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Blame game: Iranians to miss out on hajj

Iranian Muslims will miss out on the annual hajj pilgrimage to Mecca in Saudi Arabia in September, as Tehran and Riyadh trade blame over a failure to agree organisational details.

Visa battle

The regional rivals cut diplomatic ties in January after protesters in Iran attacked Saudi diplomatic missions following the execution of a prominent Shi’ite cleric (Nimr Baqr al-Nimr) in the Sunni-led kingdom.

Since then the Swiss embassy in Tehran works as the “Interests Section of Saudi Arabia in Iran”. The Iranian authorities proposed that it would become the responsible office for issuing visas, but Riyadh refused. The Kingdom proposed a third country for Iranian pilgrims to ask for visas, this time Tehran said No.

Islamic Guidance and Culture Minister Ali Jannati said on Thursday that the Saudis “did not accept our proposals on security, transportation and visa issuing for Iranian pilgrims”.

Tragedy in Mecca

Last year’s hajj was marred by the death of over 2,000 pilgrims, 464 of them Iranian, in a stampede during the crowded pilgrimage to Mecca, Islam’s holiest city.

Tehran suggested Riyadh was incapable of managing the event, after that the relation of two local powers became most hostile than ever.

A culture ministry official said Iran was “very concerned over the security of Iranians during the holy ceremony” and that talks with Saudi authorities were continuing.

Saudi reaction

The Saudi hajj ministry said Tehran’s delegation had refused to sign an agreement laying out arrangements for this year’s hajj, according to a statement carried by state-linked news site Sabq.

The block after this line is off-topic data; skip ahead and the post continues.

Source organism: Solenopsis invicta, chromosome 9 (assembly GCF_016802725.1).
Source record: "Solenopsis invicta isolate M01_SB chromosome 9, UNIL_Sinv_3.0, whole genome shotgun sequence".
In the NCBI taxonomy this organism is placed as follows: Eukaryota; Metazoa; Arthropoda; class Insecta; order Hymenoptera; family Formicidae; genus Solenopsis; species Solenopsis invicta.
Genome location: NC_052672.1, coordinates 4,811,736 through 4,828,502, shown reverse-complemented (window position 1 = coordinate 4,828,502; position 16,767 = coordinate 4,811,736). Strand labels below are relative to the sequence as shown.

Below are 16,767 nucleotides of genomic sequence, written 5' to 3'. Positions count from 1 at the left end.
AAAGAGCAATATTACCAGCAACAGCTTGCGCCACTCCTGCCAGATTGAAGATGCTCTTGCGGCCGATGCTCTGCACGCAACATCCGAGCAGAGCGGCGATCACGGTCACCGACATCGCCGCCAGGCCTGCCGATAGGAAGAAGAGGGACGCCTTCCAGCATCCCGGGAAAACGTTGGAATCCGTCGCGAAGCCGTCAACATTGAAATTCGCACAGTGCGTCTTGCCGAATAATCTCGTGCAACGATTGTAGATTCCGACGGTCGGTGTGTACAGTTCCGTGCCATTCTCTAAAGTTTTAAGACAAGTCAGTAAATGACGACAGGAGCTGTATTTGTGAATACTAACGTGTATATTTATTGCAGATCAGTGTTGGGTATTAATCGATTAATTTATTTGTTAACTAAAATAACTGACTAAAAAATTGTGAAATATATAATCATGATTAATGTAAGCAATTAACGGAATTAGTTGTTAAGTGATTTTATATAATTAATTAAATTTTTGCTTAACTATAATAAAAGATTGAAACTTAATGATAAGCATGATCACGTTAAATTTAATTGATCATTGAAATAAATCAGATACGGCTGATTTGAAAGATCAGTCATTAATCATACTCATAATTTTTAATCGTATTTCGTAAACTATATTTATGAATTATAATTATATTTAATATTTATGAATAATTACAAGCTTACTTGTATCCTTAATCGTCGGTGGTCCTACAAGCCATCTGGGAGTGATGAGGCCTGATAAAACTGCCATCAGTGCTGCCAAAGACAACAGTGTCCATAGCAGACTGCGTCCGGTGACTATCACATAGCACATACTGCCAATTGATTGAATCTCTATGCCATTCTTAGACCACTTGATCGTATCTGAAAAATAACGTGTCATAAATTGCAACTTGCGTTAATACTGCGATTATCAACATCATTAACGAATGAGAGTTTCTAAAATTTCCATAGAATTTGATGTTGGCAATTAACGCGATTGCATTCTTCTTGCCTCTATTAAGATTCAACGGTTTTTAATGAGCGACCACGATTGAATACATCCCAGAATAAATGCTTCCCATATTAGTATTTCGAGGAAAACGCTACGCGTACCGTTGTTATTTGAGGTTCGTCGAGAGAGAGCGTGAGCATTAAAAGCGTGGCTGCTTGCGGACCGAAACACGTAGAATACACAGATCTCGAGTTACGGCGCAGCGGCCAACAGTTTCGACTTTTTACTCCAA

The statement said Iran’s demands included the granting of visas inside Iran and transport arrangements that would evenly split the pilgrims between Saudi and Iranian airlines.

“Iran is the only country that refused to sign the agreement on the hajj. It insisted on a number of unacceptable demands,” Minister of Hajj and Umra Mohammed Bintin told state television station Ekhbariya.

Political rivalry

Saudi Arabia’s conservative Sunni monarchy sees Shi’ite- dominated Iran as the paramount threat to Middle East stability because of its support for Shi’ite militias that Riyadh says have inflamed sectarian violence.

The two countries are already involved in two mains crises in the Mideast, Syria and Yemen. Their competition in OPEC has influenced the oil market.

Not the first time

It’s not the first time that Iranian Muslims will miss the hajj pilgrimage. Before the Islamic revolution, in 1943 an Iranian pilgrim was executed in Saudi Arabia and Iranian authorities stopped citizens doing the hajj for five years.

After the 1979 revolution, a clash between Shia pilgrim demonstrators and the Saudi Arabian security forces during the Hajj pilgrimage in 1987 resulted in hundreds of victims from both sides. The hajj was suspended for three years for Iranians.

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